THE FOLLOWING RECITATION DOES NOT CONSTITUTE FINDINGS OF THE COURT. THE COURT HAS MADE NO FINDINGS WITH RESPECT TO THE FOLLOWING MATTERS AND THESE RECITATIONS SHOULD NOT BE UNDERSTOOD AS AN EXPRESSION OF ANY OPINION OF THE COURT AS TO THE MERITS OF ANY OF THE CLAIMS OR DEFENSES RAISED BY ANY OF THE PARTIES.
On August 22, 2019, Pivotal and VMware entered into a definitive agreement and plan of merger for VMware to acquire Pivotal in a transaction pursuant to which Pivotal stockholders would receive $15.00 in exchange for each of their shares of Class A common stock (the “Acquisition”).
On November 7, 2019, Plaintiff served Pivotal with a corporate books and records demand pursuant to Section 220 of the Delaware General Corporation Law (the “Section 220 Demand”) to investigate, among other things, alleged breaches of fiduciary duty in connection with the Acquisition. Following negotiations, Pivotal produced to Plaintiff certain nonpublic Board-level and senior officer-level corporate books and records regarding the Acquisition.
On November 27, 2019, Pivotal filed a Schedule 14A with the U.S. Securities and Exchange Commission providing Pivotal stockholders with information concerning the Acquisition and recommending that stockholders approve the Acquisition by the affirmative vote of at least a majority of the outstanding shares of Class A common stock not owned by VMware or any of its affiliates.
On December 27, 2019, Pivotal convened a special meeting of its stockholders to vote on the Acquisition. Approximately 92.6% of holders of Pivotal’s outstanding Class A shares that were present at the meeting (excluding any shares held by VMware or any of its affiliates), representing 66 percent of all of the unaffiliated holders of Pivotal Class A Stock, approved the Acquisition.
On December 30, 2019, the Acquisition closed.
On June 4, 2020, Plaintiff filed the Complaint against Dell, Michael Dell, VMware, Robert Mee, and Cynthia Gaylor, alleging, among other things, that Defendants and Former Defendant breached fiduciary duties to the Company’s public stockholders, and, in the alternative, that VMware aided and abetted those breaches of fiduciary duties, in connection with the Acquisition and that, as a consequence thereof, the Company’s public stockholders suffered damages.
In particular, the Complaint alleged that, by controlling, influencing, and/or causing Pivotal to enter into the Acquisition on terms that were unfair to Pivotal’s minority stockholders, (i) Dell, M. Dell, and VMware, as Pivotal’s controlling stockholders, breached their fiduciary duties; (2) M. Dell and Mee, in their capacity as directors, breached their fiduciary duties; and (3) Mee and Gaylor, in their capacity as officers, breached their fiduciary duties. In particular, the Complaint alleged that the Defendants took advantage of a drop in Pivotal’s stock price to enable VMware to acquire Pivotal at an artificially low price.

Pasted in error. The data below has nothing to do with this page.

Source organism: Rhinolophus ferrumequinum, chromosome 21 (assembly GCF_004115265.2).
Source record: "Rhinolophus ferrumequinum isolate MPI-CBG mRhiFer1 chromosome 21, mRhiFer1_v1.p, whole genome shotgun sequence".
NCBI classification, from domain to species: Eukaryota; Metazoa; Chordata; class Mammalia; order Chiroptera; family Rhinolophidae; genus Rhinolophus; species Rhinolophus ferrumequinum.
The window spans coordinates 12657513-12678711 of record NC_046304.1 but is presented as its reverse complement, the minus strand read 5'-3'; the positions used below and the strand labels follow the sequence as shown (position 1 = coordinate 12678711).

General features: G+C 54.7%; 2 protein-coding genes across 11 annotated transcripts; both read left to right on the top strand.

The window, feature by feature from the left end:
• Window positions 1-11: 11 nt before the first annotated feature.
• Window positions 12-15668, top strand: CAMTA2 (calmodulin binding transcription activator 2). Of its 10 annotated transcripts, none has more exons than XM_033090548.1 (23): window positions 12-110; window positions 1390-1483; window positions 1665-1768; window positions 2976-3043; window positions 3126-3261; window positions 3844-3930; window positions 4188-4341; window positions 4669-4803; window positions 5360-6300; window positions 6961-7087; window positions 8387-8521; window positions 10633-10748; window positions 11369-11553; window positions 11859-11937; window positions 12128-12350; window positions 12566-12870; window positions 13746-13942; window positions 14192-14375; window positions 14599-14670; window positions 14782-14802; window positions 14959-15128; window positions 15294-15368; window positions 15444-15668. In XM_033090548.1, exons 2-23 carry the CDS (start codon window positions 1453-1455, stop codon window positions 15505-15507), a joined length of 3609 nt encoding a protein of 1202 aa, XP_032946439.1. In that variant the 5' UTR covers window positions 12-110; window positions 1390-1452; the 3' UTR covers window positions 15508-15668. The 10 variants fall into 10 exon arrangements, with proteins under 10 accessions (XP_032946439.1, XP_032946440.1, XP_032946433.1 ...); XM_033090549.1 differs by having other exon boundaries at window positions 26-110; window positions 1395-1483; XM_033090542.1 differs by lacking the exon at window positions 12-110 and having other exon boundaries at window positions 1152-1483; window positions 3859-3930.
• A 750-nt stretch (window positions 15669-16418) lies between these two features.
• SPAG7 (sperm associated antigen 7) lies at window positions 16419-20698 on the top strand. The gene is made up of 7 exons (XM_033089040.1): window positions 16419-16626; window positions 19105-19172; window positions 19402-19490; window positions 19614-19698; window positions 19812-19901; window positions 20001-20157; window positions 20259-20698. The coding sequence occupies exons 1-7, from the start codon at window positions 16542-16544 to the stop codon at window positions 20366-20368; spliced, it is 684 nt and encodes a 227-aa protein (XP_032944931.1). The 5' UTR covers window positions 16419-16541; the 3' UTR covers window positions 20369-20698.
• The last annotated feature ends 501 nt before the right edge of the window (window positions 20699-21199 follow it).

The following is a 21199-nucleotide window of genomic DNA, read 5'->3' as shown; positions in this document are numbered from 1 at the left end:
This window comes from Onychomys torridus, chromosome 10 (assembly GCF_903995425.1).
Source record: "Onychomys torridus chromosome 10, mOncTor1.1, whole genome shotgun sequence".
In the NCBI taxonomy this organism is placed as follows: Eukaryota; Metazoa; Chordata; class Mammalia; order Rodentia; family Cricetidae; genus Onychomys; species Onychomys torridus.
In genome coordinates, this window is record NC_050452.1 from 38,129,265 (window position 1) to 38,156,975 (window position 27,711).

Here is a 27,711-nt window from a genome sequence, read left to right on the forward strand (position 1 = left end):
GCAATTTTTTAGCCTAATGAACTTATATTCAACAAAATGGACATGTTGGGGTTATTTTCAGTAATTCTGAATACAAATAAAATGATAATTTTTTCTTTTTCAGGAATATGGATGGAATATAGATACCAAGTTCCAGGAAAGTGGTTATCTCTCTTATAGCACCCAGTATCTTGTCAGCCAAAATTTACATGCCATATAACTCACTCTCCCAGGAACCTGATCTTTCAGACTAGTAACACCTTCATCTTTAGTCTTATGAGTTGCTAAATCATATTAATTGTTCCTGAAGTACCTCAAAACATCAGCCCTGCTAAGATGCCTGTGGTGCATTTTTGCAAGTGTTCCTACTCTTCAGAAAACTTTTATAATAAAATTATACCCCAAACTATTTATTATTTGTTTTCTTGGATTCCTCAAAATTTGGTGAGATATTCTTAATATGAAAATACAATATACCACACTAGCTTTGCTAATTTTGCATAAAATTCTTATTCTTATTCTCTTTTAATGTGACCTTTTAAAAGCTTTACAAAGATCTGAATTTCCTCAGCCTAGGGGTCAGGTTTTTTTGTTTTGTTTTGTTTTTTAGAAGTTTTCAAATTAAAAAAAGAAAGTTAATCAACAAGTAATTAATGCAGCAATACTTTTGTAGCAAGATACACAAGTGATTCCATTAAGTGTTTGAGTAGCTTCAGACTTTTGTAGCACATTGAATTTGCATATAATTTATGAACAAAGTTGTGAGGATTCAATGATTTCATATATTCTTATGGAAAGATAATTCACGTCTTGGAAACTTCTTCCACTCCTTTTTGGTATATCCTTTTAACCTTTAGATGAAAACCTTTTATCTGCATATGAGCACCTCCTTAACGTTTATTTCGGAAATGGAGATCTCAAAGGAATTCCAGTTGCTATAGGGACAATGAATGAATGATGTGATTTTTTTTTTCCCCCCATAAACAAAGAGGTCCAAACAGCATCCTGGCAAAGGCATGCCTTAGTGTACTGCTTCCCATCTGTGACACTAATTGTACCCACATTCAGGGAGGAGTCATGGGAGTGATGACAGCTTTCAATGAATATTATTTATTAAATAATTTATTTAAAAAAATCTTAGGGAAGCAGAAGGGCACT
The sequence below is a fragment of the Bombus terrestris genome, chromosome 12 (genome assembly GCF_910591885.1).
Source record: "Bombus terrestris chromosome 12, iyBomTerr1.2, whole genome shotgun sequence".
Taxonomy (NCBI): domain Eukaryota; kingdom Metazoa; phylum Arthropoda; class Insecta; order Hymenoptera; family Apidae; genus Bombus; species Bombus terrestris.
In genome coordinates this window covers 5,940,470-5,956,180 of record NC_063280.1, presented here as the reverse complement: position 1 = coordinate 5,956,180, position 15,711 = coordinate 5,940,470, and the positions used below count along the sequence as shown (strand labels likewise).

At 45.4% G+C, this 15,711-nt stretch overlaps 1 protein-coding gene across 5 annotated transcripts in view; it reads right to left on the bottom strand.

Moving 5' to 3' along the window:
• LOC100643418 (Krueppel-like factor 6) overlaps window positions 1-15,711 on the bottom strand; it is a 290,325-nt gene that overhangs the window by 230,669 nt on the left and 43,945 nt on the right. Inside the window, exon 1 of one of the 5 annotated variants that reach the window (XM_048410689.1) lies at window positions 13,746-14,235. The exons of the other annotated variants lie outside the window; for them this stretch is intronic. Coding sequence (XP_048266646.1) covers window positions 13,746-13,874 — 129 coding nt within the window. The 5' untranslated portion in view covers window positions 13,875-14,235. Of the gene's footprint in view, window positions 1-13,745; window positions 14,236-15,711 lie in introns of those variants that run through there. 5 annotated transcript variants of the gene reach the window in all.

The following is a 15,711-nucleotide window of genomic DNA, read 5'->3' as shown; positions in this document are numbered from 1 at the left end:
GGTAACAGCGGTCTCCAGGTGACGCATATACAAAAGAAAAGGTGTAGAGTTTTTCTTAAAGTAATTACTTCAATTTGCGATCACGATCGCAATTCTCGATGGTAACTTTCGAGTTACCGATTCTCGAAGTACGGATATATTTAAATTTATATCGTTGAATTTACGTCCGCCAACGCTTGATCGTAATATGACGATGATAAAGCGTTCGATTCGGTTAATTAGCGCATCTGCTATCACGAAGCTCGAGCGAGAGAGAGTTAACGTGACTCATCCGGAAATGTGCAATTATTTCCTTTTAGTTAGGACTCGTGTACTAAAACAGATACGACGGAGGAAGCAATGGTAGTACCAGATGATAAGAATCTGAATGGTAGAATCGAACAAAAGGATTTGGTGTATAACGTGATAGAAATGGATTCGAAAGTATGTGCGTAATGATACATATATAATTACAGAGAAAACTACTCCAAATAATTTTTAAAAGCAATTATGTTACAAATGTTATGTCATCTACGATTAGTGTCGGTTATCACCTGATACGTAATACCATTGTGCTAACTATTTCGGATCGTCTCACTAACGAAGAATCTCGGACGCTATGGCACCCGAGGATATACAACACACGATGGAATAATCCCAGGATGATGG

The Complaint further alleged that VMware aided and abetted breaches of fiduciary duty by allegedly coercing the members of a special committee of the Pivotal board of directors with the prospect of retribution by VMware against Pivotal’s business, and colluding with other Defendants to announce a deal before Pivotal’s stock price could reflect its Q2 2020 financial results.
On June 16 and 17, 2020, Plaintiff served her First Requests for the Production of Discovery Materials, and on June 23, 2020, her First Sets of Interrogatories on Defendants and the Former Defendant.
On July 1 and 6, 2020, Defendants and the Former Defendant filed motions to dismiss the Complaint (the “Motions to Dismiss”). The Motions to Dismiss vigorously disputed the Plaintiff’s claims and allegations in the Complaint.
Among other things, the Motions to Dismiss argued that the Complaint failed to state a claim as a matter of law because, inter alia, (i) the process leading to the Acquisition employed sufficient protections for Pivotal’s minority stockholders; (ii) the Acquisition was approved by an independent and disinterested special committee of Pivotal directors; (iii) the Acquisition was approved by a majority of Pivotal stockholders unaffiliated with Defendants; (iv) the price and process for the Acquisition were fair; and (v) Dell and M. Dell did not exercise any control to influence the Acquisition. The Motions to Dismiss also argued that the aiding and abetting claim against VMware failed because there was no viable primary claim for breaches of fiduciary duty or any facts alleged that show that VMware knowingly participated in any such alleged breaches. Plaintiff vigorously disputed each of these claims, including in her answering brief opposing the Motions to Dismiss filed on December 9, 2020.